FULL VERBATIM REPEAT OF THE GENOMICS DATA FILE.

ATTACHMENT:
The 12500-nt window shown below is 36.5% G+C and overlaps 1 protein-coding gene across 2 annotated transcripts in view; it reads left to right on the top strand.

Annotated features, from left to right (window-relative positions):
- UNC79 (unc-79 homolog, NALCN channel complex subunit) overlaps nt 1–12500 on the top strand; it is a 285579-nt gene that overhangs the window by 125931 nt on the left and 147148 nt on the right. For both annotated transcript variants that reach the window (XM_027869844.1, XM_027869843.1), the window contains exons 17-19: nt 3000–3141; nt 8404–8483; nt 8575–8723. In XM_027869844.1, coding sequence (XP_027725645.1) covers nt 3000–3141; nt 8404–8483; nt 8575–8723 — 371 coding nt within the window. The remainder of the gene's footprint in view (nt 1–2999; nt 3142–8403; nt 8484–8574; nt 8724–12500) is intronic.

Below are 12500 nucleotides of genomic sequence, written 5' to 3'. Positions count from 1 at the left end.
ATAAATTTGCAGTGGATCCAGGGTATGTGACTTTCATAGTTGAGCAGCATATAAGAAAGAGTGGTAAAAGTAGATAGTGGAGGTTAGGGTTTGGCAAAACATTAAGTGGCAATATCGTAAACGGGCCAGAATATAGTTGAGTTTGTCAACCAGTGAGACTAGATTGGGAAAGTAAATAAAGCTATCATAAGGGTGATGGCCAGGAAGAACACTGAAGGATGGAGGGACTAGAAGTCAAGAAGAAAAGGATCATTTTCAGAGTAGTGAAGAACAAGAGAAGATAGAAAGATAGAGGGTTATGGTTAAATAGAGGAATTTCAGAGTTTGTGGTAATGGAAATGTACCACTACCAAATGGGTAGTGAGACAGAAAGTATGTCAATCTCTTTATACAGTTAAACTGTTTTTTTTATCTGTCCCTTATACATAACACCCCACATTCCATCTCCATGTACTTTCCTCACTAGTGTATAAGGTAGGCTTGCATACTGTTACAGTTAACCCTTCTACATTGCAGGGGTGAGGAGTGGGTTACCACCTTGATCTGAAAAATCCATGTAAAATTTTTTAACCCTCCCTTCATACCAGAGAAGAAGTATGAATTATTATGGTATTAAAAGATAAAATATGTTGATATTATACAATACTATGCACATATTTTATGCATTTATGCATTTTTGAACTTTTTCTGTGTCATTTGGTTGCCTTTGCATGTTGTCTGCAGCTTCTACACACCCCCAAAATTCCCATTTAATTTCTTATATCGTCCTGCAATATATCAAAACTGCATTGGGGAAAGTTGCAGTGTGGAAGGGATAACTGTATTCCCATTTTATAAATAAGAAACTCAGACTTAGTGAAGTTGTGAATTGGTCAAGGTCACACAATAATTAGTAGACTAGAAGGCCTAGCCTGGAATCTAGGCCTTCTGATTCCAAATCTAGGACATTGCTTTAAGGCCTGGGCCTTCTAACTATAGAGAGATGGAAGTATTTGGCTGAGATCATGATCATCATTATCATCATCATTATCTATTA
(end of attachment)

The 12500-nt window shown below is 36.5% G+C and overlaps 1 protein-coding gene across 2 annotated transcripts in view; it reads left to right on the top strand.

Annotated features, from left to right (window-relative positions):
- UNC79 (unc-79 homolog, NALCN channel complex subunit) overlaps nt 1–12500 on the top strand; it is a 285579-nt gene that overhangs the window by 125931 nt on the left and 147148 nt on the right. For both annotated transcript variants that reach the window (XM_027869844.1, XM_027869843.1), the window contains exons 17-19: nt 3000–3141; nt 8404–8483; nt 8575–8723. In XM_027869844.1, coding sequence (XP_027725645.1) covers nt 3000–3141; nt 8404–8483; nt 8575–8723 — 371 coding nt within the window. The remainder of the gene's footprint in view (nt 1–2999; nt 3142–8403; nt 8484–8574; nt 8724–12500) is intronic.

Below are 12500 nucleotides of genomic sequence, written 5' to 3'. Positions count from 1 at the left end.
ATAAATTTGCAGTGGATCCAGGGTATGTGACTTTCATAGTTGAGCAGCATATAAGAAAGAGTGGTAAAAGTAGATAGTGGAGGTTAGGGTTTGGCAAAACATTAAGTGGCAATATCGTAAACGGGCCAGAATATAGTTGAGTTTGTCAACCAGTGAGACTAGATTGGGAAAGTAAATAAAGCTATCATAAGGGTGATGGCCAGGAAGAACACTGAAGGATGGAGGGACTAGAAGTCAAGAAGAAAAGGATCATTTTCAGAGTAGTGAAGAACAAGAGAAGATAGAAAGATAGAGGGTTATGGTTAAATAGAGGAATTTCAGAGTTTGTGGTAATGGAAATGTACCACTACCAAATGGGTAGTGAGACAGAAAGTATGTCAATCTCTTTATACAGTTAAACTGTTTTTTTTATCTGTCCCTTATACATAACACCCCACATTCCATCTCCATGTACTTTCCTCACTAGTGTATAAGGTAGGCTTGCATACTGTTACAGTTAACCCTTCTACATTGCAGGGGTGAGGAGTGGGTTACCACCTTGATCTGAAAAATCCATGTAAAATTTTTTAACCCTCCCTTCATACCAGAGAAGAAGTATGAATTATTATGGTATTAAAAGATAAAATATGTTGATATTATACAATACTATGCACATATTTTATGCATTTATGCATTTTTGAACTTTTTCTGTGTCATTTGGTTGCCTTTGCATGTTGTCTGCAGCTTCTACACACCCCCAAAATTCCCATTTAATTTCTTATATCGTCCTGCAATATATCAAAACTGCATTGGGGAAAGTTGCAGTGTGGAAGGGATAACTGTATTCCCATTTTATAAATAAGAAACTCAGACTTAGTGAAGTTGTGAATTGGTCAAGGTCACACAATAATTAGTAGACTAGAAGGCCTAGCCTGGAATCTAGGCCTTCTGATTCCAAATCTAGGACATTGCTTTAAGGCCTGGGCCTTCTAACTATAGAGAGATGGAAGTATTTGGCTGAGATCATGATCATCATTATCATCATCATTATCTATTA